You may remember the early Z cars from Datsun in the 70s.
The Z, now a Nissan racer, has long been a desirable set of wheels.
What is the relevance? Good question.
At first glance, the 2013 Scion FR-S brings back the Z look. It is a rear-wheel drive sports car with a horizontally opposed boxer engine tucked under a sleek hood. The FR-S is in a class by itself and there really is no competition for this mid-$20’s priced car except its Subaru lookalike, the BRZ.
It conjures up visions of the first generation Mazda RX-7, the poor man’s sports car introduced in the late 70s. No rotary engine in the Scion however.
Manufactured in a joint venture between parent company Toyota and Subaru, the Scion line of cars debuted in 2002 to address the youthful consumer thought to be missing in the Toyota lineup. For Scion, the FR-S is a big step up the sport ladder from its siblings, the Scion tC and little IQ.
Driver and passenger are held securely in place inside the FR-S cockpit thanks to heavily bolstered front seats. Don’t look for mood lighting and fancy doo-dads inside. Neither is part of the FR-S culture.
Instead, a plain set of gauges is dominated by a large white-faced tachometer. For audiophiles, a Pioneer audio system cranks out 300 watts of power to six speakers and houses connectivity for phone and Bluetooth.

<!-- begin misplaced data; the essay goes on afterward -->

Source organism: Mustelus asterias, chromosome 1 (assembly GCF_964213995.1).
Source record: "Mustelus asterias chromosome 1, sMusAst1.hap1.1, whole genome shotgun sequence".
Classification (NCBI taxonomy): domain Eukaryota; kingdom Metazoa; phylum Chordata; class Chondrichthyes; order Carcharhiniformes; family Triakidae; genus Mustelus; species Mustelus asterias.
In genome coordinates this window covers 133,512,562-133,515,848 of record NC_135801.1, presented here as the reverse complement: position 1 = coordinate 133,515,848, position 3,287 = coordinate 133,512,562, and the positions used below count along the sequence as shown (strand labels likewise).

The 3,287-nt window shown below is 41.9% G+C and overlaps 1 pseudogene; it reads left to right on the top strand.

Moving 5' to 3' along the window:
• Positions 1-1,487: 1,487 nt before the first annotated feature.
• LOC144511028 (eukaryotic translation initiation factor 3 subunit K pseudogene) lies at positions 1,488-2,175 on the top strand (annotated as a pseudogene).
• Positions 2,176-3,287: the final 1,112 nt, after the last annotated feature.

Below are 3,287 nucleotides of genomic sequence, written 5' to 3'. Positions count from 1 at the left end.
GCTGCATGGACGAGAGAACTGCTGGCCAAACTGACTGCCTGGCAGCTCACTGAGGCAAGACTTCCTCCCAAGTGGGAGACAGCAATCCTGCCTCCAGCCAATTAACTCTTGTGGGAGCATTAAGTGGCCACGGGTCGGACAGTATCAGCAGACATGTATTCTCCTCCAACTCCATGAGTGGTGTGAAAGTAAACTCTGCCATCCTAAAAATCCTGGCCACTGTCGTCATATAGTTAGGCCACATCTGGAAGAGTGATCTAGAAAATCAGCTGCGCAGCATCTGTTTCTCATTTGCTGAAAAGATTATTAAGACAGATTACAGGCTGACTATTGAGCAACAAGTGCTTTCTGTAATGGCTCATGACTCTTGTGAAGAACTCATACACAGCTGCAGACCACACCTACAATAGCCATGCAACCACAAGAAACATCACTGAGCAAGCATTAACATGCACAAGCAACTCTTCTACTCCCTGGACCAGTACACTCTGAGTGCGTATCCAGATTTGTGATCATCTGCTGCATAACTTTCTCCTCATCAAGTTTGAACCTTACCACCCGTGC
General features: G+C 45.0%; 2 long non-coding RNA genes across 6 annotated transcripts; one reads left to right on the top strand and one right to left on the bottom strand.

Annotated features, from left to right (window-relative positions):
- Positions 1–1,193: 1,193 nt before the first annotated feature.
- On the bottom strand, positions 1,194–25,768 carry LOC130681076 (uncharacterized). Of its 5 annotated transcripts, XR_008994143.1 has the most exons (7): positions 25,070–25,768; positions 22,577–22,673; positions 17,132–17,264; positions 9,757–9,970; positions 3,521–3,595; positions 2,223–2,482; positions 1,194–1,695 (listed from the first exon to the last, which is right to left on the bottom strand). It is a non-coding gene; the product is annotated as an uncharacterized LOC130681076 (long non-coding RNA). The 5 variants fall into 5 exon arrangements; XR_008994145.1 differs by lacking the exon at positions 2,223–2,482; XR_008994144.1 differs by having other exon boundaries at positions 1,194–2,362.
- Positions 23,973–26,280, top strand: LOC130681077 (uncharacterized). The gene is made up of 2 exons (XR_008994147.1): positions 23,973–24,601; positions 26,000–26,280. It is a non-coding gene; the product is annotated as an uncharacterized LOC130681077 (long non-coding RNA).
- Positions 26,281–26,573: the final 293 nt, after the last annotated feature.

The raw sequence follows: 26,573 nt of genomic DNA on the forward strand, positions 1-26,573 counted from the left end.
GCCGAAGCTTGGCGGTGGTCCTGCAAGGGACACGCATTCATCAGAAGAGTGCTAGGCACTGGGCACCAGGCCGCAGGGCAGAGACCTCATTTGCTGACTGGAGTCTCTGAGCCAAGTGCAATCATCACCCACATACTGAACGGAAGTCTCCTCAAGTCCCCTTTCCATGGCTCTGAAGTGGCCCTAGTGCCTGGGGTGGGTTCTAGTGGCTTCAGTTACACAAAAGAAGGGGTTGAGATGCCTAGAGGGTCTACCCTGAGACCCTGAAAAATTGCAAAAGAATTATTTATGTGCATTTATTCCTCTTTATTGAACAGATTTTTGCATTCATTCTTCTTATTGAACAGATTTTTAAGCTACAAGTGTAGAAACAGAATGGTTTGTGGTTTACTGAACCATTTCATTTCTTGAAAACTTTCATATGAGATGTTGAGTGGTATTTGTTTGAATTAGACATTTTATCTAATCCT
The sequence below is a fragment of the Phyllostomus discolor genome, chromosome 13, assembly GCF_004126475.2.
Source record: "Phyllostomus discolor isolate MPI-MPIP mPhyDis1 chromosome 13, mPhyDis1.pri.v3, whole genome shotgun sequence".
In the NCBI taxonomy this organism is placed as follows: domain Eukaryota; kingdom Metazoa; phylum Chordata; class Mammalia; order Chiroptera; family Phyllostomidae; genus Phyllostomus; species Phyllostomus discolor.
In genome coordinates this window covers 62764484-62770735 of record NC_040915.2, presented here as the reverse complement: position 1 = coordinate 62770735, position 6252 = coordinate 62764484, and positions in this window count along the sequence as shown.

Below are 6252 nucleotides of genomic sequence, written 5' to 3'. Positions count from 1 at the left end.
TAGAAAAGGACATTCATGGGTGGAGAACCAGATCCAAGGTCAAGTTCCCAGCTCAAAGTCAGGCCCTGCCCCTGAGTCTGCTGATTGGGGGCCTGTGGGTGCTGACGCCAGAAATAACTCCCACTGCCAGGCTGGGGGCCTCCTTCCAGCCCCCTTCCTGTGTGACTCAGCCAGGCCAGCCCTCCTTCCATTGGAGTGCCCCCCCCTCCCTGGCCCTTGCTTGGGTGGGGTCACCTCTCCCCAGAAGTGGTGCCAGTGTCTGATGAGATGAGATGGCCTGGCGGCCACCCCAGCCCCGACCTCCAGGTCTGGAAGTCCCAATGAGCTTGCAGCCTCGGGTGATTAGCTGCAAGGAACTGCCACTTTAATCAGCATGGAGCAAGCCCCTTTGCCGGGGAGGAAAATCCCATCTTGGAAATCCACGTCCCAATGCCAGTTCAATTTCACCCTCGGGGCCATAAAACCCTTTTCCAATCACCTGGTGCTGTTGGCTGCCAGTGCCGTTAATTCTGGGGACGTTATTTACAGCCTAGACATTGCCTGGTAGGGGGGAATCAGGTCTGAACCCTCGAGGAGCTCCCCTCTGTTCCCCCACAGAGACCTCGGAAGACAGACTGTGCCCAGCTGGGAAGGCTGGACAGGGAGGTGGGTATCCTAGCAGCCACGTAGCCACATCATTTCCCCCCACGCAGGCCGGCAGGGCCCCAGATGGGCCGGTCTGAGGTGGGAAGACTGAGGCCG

Mated to a six speed manual or automatic transmission, its 2.0-liter four-cylinder engine develops 200 horsepower.
There is no skimping on performance hardware on the FR-S. From its D-4S direct and port injection system, electric power steering, front struts and 17-inch wheels, to its limited slip differential and traction control, all are designed for maximum performance. If you want the extra rear freedom for track conditions, the traction and stability controls will disengage through a console switch.
During test week, the six-speed manual version was pure adventure with every turn. It was also a head turner as passers-by would catch a glimpse and strike up a conversation wanting to know more about the Scion.
Keep in mind the FR-S runs like a deer and not so much in the muscle car category of Mustangs and Camaros that are priced much higher. It maneuvers corners, freeway ramps and the open road with precision, agility and the sure-footedness of a nimble racer. In the sprint to 60 miles per hour, the FR-S clocked a respectable 6.8 seconds.
I found the rear seat on the 2+2 coupe is best used folded down for cargo since the hatchback provides a mere 7 cubic feet of load space. The single piece seat back folds easily providing extra storage.
In case you are wondering about the FR-S nameplate, it is derived from the Front engine, Rear wheel drive, Sport according to Toyota. Marketing people at Toyota and Scion hope it will be a big hit for the young, and young at heart enthusiasts looking for a sporty car that won’t break the bank.
Len Ingrassia is an automotive columnist for CNHI News Service. Contact him at firstname.lastname@example.org.